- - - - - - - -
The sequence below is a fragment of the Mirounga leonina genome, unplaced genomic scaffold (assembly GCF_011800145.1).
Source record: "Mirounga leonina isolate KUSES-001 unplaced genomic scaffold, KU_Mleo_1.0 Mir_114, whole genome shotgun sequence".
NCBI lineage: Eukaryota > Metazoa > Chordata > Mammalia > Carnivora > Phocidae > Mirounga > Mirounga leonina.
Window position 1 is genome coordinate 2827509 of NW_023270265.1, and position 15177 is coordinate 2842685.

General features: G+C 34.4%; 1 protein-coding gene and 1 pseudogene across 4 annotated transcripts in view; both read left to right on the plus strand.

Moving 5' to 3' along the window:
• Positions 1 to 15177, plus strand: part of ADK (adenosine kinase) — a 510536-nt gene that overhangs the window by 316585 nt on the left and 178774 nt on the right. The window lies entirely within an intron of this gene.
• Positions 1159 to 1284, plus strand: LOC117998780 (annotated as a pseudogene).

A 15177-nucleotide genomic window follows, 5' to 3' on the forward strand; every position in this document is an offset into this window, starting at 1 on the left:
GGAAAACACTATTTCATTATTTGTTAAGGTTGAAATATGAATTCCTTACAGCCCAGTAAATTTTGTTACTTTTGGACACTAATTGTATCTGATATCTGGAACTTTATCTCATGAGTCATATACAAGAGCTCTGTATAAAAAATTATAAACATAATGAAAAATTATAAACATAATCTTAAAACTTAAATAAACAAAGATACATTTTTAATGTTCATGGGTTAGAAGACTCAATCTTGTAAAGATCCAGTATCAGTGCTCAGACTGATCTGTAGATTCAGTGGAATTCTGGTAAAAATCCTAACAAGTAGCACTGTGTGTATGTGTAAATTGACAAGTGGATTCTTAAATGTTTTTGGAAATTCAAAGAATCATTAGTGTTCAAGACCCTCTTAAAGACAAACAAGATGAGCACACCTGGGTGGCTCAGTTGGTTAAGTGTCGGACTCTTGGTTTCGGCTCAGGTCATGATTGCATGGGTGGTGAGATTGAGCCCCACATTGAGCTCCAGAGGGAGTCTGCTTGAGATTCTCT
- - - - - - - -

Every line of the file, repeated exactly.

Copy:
The sequence below is a fragment of the Mirounga leonina genome, unplaced genomic scaffold (assembly GCF_011800145.1).
Source record: "Mirounga leonina isolate KUSES-001 unplaced genomic scaffold, KU_Mleo_1.0 Mir_114, whole genome shotgun sequence".
NCBI lineage: Eukaryota > Metazoa > Chordata > Mammalia > Carnivora > Phocidae > Mirounga > Mirounga leonina.
Window position 1 is genome coordinate 2827509 of NW_023270265.1, and position 15177 is coordinate 2842685.

General features: G+C 34.4%; 1 protein-coding gene and 1 pseudogene across 4 annotated transcripts in view; both read left to right on the plus strand.

Moving 5' to 3' along the window:
• Positions 1 to 15177, plus strand: part of ADK (adenosine kinase) — a 510536-nt gene that overhangs the window by 316585 nt on the left and 178774 nt on the right. The window lies entirely within an intron of this gene.
• Positions 1159 to 1284, plus strand: LOC117998780 (annotated as a pseudogene).

A 15177-nucleotide genomic window follows, 5' to 3' on the forward strand; every position in this document is an offset into this window, starting at 1 on the left:
GGAAAACACTATTTCATTATTTGTTAAGGTTGAAATATGAATTCCTTACAGCCCAGTAAATTTTGTTACTTTTGGACACTAATTGTATCTGATATCTGGAACTTTATCTCATGAGTCATATACAAGAGCTCTGTATAAAAAATTATAAACATAATGAAAAATTATAAACATAATCTTAAAACTTAAATAAACAAAGATACATTTTTAATGTTCATGGGTTAGAAGACTCAATCTTGTAAAGATCCAGTATCAGTGCTCAGACTGATCTGTAGATTCAGTGGAATTCTGGTAAAAATCCTAACAAGTAGCACTGTGTGTATGTGTAAATTGACAAGTGGATTCTTAAATGTTTTTGGAAATTCAAAGAATCATTAGTGTTCAAGACCCTCTTAAAGACAAACAAGATGAGCACACCTGGGTGGCTCAGTTGGTTAAGTGTCGGACTCTTGGTTTCGGCTCAGGTCATGATTGCATGGGTGGTGAGATTGAGCCCCACATTGAGCTCCAGAGGGAGTCTGCTTGAGATTCTCT